I read volume 1 of Kore Yamazaki’s The Ancient Magus’ Bride tonight, partly because Yamazaki is a guest of honor at this weekend’s Crunchyroll Expo in Santa Clara, California. I had heard praise for that manga over the past couple years but didn’t know much about it. This first volume engaged me with its characters (mage Elias, his apprentice Chise, and Elias’ various acquaintances), fantastical creatures, and recurring talk about magic gradually fading out of practice.
Kore Yamazaki is scheduled to talk on Saturday afternoon about her career & other projects and she will also participate in a Sunday preview event for the upcoming Ancient Magus’ Bride anime series. (The three-day schedule is available on the official website and through the Guidebook app.)
I’ve been thinking about how Crunchyroll Expo appears to be organized more like a media expo than like a fan-run convention. Many of its guests have prior connections to Crunchyroll or its parent companies (Otter Media and Ellation): Rooster Teeth and Cartoon Hangover appear on the VRV video service (operated by Ellation); some of the YouTube “influencers” have Crunchyroll free trial affiliate links or sponsored videos; and upcoming anime series Kino’s Journey, Juni Taisen, URAHARA, and The Ancient Magus’ Bride have already been announced as simulcasts on Crunchyroll. Please note that I’m not implying any of the guests are not worthy of being invited; I’m just being conscious of its promotional aspects and how different my experience might be compared to Fanime or Otakon.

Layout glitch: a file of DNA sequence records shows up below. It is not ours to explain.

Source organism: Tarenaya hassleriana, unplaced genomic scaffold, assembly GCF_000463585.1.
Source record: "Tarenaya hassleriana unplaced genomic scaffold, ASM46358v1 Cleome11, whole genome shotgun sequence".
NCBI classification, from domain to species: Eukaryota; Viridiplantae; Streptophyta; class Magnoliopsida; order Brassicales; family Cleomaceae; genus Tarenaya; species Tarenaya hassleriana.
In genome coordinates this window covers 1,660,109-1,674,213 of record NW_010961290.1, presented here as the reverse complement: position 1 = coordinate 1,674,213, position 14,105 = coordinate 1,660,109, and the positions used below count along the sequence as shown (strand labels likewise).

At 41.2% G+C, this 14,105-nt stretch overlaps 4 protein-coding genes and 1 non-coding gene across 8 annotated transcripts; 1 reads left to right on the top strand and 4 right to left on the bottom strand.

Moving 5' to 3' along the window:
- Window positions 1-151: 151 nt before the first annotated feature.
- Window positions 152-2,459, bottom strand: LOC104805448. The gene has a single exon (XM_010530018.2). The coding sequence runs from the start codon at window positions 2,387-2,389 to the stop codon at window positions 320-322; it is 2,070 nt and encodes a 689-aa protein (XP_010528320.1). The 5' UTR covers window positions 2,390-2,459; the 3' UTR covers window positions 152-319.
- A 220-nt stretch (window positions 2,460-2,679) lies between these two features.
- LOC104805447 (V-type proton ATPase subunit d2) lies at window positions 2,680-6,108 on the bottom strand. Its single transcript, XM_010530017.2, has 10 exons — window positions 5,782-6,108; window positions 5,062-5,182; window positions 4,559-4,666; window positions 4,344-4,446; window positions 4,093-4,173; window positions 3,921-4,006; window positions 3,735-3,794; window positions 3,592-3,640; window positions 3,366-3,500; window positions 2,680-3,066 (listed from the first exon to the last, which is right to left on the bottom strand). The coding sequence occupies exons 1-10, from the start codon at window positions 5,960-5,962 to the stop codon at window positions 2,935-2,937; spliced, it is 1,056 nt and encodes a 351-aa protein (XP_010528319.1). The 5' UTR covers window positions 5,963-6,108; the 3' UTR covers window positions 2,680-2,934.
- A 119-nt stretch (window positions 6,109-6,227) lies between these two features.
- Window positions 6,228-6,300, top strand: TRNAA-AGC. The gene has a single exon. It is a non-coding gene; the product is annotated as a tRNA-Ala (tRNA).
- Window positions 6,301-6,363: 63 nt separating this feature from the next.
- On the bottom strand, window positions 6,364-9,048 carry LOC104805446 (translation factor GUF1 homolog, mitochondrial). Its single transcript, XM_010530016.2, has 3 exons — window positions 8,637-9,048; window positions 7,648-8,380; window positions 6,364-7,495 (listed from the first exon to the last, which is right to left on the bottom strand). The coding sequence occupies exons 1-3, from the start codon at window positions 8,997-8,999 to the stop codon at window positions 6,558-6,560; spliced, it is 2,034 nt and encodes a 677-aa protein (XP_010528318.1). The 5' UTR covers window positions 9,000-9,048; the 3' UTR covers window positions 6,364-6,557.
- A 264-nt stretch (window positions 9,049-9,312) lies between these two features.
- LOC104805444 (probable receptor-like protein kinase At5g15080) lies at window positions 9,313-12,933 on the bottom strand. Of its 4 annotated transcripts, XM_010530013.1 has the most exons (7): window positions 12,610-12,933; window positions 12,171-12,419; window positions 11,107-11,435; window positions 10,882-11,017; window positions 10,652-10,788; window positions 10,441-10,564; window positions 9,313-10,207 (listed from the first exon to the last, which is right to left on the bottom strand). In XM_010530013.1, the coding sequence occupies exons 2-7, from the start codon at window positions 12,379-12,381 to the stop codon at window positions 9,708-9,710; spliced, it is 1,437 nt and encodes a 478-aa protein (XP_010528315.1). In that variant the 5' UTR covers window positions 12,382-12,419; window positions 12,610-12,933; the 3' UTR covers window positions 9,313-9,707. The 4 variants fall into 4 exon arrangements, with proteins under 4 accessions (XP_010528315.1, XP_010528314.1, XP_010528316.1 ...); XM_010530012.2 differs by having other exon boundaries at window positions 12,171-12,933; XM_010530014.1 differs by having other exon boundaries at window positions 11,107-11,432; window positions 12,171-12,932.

Anyway, I plan to be in Santa Clara all weekend so if you’re also going to be there, please say “Hi!”